Are There Polar Bears in Alaska?

By Jodi "Jato" Thornton; Updated August 11, 2017

Don't poke the bear: A guide to polar bear watching in Alaska

Are There Polar Bears in Alaska?

Most people only ever get to see polar bears in a zoo. If you're headed to Alaska, you might want to take the opportunity to see them in the wild. The impressive bears stand up to 10 feet tall on their hind legs and are adapted for life in the chilly waters of the Arctic Ocean. Visit northern Alaska for unforgettable adventures to see these majestic beasts without a fence or glass between you.

Where the wild things are

Polar bears don't hang out around Anchorage, Fairbanks or other popular tourist spots. Instead, you'll need to take a plane ride up to the northernmost parts of the state. The Inupiat Eskimo villages of Barrow and Kaktovik along the Arctic Ocean are the heart of the polar bear tourism industry. Your chances of seeing polar bears are best in Kaktovik, where polar bears sometimes come near the village at night to feed on the remains of whales harvested by local hunters in late summer.

Best season for bear viewing

Polar bears live along Alaska's north and northwestern coasts year-round. However, your chances of seeing one are best during the Alaskan warm season from July through October, when the sea ice breaks up and moves away from the shoreline.

Do-it-yourself polar bear viewing

You're not legally obligated to hire a guide to go see polar bears in many areas, although some privately owned areas do require a local guide to accompany visitors. If you decide to strike out on your own, you are legally required to know and follow polar bear watching rules. Ignoring the rules can result in a $3,000 fine for each occurrence.

Stay far enough away from bears that they don't notice you're there. Disturbing polar bears is illegal, meaning if they raise their head to look at you, run away or act aggressive, you're outside the law. Whistling to get their attention or trying to attract a bear with food is also considered an illegal disturbance. Any change in their natural activity is considered illegal harassment of the animal.

Taking photos or videos of polar bears from a distance that doesn't disturb them for your own use is fine. If you intend to submit the photos for use in magazines, stock photography, educational materials or any other commercial purpose, you need a federal permit from the U.S. Fish and Wildlife Service. You'll also need one from the city of Kaktovik mayor's office if you intend to film or photograph bears for profit within the city boundaries. Contact the refuge 45 days prior to your visit to inquire whether you'll need a permit and ensure there's plenty of time to get one if you do.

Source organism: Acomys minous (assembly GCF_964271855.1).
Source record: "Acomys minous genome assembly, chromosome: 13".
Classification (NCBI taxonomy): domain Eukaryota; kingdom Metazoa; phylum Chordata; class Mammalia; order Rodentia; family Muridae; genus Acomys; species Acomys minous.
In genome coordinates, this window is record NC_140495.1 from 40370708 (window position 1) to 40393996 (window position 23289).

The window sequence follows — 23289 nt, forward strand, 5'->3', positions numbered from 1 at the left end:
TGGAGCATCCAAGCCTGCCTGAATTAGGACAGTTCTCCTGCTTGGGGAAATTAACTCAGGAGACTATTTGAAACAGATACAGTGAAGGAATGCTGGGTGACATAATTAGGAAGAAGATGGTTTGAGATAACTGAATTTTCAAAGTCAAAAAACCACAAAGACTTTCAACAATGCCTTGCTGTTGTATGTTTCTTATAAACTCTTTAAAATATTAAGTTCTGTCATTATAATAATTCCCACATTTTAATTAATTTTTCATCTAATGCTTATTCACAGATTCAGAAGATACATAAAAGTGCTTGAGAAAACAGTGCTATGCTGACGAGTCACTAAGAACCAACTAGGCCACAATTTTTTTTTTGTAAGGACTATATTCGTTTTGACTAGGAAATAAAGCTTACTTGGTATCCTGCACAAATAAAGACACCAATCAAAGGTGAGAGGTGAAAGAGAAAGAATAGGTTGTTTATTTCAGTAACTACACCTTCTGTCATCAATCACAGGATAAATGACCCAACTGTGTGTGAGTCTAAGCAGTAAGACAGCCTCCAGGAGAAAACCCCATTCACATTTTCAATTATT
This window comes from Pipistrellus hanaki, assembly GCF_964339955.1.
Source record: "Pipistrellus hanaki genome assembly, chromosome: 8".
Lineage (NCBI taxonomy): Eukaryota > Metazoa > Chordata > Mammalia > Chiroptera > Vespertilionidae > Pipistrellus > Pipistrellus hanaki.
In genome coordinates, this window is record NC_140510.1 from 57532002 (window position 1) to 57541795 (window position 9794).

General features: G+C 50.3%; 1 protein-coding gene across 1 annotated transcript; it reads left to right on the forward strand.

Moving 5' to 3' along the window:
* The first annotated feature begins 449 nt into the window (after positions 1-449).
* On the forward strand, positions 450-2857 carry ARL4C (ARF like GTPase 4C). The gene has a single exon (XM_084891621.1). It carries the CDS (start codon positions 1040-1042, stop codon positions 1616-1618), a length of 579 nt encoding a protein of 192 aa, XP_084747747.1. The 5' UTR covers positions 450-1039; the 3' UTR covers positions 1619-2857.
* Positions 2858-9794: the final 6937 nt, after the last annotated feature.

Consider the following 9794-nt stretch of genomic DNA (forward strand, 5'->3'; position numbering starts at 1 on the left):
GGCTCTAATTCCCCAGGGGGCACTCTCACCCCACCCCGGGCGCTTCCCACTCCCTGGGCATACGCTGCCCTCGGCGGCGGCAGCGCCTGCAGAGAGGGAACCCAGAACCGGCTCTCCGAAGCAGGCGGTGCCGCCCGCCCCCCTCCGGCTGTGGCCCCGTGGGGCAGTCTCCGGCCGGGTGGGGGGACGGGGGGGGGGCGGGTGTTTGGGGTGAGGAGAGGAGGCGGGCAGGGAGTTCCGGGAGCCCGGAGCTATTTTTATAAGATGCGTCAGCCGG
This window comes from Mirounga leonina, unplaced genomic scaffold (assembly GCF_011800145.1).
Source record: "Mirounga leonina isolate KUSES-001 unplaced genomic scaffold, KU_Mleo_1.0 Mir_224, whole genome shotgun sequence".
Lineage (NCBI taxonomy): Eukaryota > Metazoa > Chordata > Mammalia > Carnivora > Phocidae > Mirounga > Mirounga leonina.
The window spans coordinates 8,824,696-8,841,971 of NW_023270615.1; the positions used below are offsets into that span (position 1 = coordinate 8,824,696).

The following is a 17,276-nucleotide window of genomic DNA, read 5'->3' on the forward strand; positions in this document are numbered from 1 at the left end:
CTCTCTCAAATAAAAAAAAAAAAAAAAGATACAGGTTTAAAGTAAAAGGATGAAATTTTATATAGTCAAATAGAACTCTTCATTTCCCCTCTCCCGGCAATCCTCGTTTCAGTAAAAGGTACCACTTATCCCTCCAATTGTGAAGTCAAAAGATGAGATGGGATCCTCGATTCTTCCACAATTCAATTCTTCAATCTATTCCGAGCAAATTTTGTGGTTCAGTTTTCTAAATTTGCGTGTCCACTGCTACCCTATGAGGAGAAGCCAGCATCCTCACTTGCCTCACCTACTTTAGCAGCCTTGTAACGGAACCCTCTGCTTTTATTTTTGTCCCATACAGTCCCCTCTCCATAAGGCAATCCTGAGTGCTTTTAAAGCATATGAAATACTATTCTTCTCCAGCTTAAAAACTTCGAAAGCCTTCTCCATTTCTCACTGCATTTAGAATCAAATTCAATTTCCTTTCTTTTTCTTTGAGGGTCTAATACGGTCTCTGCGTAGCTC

Guides and tours

Local guides are the best sources of information about when and where to see polar bears and engage in safe viewing. Guides charging money are required to have a special-use permit for conducting commercial activities.

How to stay safe in polar bear country

Although polar bears develop a tolerance for humans near these tourism villages, they can still be dangerous. Familiarize yourself with polar bear behavior and habitat use before you head out. The Alaska Department of Fish and Game recommends "Polar Bears: a Guide to Safety," produced by the department. Here are some other safety concerns to keep in mind:

  • Respect a bear's space. Stay back far enough that the bear continues doing whatever it was doing before you came on the scene. A bear that's okay with your presence might need more space when another bear or more humans arrive or it detects sudden changes like bright lights, unfamiliar smells and loud sounds.
  • Don't approach on foot. Stay with your vehicle.
  • Leave when you're noticed, especially if the bear is growling, hissing, huffing or chomping its teeth. A lowered head with pinned ears or pursed lips is another sign your presence isn't welcome and you could be in danger from an attack.
  • Don't attract bears with scents or food. Don't leave behind human food for the bear. They quickly associate food with humans and will become more dangerous to future bear-watchers. What you consider kindness to the bear by leaving food can actually result in it having to be killed if it becomes dangerous.
  • Stay away from bears that appear dead, sick or injured. You might want to help, but bears commonly rest for days at a time without moving a muscle after a long swim. "Don't poke the bear" is more than a cute saying in northern Alaska; it's a matter of life and death.


Bring a camera with a telephoto lens. You're won't be able to snap a selfie with your smartphone. Staying far enough away from a polar bear that he doesn't notice you're there means that he'll be a faint white dot in the distance in photos taken with your phone.

About the Author

Jodi "Jato" Thornton